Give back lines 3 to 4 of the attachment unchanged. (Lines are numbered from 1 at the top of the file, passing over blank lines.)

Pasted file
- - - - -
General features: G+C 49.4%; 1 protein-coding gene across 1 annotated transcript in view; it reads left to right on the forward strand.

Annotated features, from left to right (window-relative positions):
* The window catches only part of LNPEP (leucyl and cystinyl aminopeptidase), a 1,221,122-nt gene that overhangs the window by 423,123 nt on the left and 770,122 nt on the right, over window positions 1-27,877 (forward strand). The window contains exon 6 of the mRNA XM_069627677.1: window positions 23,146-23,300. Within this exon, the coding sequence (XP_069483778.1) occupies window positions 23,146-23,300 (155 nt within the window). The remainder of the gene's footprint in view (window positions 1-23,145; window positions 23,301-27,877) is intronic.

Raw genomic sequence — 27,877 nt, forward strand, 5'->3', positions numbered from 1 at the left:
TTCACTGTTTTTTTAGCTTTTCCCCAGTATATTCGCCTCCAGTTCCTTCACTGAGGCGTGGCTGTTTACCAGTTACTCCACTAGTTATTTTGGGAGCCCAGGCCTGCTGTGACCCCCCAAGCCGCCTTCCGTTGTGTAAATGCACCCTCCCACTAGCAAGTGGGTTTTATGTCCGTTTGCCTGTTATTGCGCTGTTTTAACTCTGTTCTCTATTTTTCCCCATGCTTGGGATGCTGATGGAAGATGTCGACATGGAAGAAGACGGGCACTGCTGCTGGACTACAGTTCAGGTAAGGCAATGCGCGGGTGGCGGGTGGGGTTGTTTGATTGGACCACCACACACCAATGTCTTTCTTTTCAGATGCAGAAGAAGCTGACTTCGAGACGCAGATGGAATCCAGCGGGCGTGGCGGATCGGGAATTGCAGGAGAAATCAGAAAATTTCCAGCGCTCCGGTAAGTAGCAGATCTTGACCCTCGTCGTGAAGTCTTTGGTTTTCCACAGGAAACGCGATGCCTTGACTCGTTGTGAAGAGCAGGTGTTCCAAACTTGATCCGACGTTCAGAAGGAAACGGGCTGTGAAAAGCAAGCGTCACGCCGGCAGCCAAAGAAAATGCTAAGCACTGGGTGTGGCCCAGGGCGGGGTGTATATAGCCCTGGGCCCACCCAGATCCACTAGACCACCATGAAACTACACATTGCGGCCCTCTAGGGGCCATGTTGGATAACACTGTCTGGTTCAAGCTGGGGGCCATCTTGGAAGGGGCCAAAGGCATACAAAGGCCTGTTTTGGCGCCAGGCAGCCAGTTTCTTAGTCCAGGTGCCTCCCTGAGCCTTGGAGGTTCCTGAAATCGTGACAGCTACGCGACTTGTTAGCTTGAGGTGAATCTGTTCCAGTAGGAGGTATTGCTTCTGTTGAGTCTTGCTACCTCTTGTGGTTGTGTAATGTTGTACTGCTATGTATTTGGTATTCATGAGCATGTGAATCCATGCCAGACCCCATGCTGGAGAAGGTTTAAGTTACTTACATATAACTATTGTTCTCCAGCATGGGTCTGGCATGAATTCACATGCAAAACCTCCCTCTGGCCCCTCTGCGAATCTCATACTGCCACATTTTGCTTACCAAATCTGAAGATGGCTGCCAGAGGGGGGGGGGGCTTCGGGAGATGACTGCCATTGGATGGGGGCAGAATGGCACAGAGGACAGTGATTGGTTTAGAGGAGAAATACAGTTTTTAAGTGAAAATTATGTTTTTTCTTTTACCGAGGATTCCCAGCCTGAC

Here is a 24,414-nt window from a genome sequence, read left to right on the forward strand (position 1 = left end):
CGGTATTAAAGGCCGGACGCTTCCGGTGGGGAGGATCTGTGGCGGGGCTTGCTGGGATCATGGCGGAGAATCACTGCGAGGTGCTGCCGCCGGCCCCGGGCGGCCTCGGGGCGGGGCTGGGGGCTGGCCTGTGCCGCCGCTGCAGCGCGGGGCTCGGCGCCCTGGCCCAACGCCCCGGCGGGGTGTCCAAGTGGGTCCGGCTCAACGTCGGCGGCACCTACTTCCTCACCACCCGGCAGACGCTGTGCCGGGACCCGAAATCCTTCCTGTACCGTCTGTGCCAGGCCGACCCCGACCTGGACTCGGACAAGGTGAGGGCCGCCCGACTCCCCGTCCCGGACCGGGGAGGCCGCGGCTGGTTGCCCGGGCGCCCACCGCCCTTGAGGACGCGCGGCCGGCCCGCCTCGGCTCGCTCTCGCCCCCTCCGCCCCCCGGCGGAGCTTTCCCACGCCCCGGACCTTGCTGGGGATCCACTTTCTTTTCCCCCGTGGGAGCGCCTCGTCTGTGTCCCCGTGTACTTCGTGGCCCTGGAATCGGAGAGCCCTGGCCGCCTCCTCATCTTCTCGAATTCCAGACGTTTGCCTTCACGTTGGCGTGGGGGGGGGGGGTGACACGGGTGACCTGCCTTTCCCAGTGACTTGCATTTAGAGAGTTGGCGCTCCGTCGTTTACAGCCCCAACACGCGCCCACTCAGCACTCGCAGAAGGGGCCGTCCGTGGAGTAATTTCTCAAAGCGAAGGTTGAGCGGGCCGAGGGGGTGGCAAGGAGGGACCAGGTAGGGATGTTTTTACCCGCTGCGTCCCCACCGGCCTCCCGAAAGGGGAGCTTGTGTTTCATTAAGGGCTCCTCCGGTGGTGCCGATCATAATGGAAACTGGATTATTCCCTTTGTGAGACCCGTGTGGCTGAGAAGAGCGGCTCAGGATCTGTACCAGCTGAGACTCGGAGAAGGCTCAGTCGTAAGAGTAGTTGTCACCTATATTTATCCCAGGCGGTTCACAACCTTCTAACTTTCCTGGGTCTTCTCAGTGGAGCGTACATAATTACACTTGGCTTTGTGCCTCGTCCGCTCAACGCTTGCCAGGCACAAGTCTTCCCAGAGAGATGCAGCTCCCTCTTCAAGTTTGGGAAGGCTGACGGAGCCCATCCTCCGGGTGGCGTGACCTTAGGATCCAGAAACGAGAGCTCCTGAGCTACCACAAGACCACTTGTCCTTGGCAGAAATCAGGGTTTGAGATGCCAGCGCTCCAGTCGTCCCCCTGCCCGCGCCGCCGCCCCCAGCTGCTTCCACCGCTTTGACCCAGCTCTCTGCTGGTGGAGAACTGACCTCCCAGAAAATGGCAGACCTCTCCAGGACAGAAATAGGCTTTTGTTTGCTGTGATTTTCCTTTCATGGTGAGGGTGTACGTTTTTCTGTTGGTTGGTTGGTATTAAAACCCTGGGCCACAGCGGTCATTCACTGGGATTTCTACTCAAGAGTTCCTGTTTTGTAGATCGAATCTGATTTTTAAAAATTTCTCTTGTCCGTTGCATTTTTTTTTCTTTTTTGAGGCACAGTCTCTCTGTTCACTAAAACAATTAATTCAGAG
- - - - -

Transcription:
* The window catches only part of LNPEP (leucyl and cystinyl aminopeptidase), a 1,221,122-nt gene that overhangs the window by 423,123 nt on the left and 770,122 nt on the right, over window positions 1-27,877 (forward strand). The window contains exon 6 of the mRNA XM_069627677.1: window positions 23,146-23,300. Within this exon, the coding sequence (XP_069483778.1) occupies window positions 23,146-23,300 (155 nt within the window). The remainder of the gene's footprint in view (window positions 1-23,145; window positions 23,301-27,877) is intronic.

Raw genomic sequence — 27,877 nt, forward strand, 5'->3', positions numbered from 1 at the left: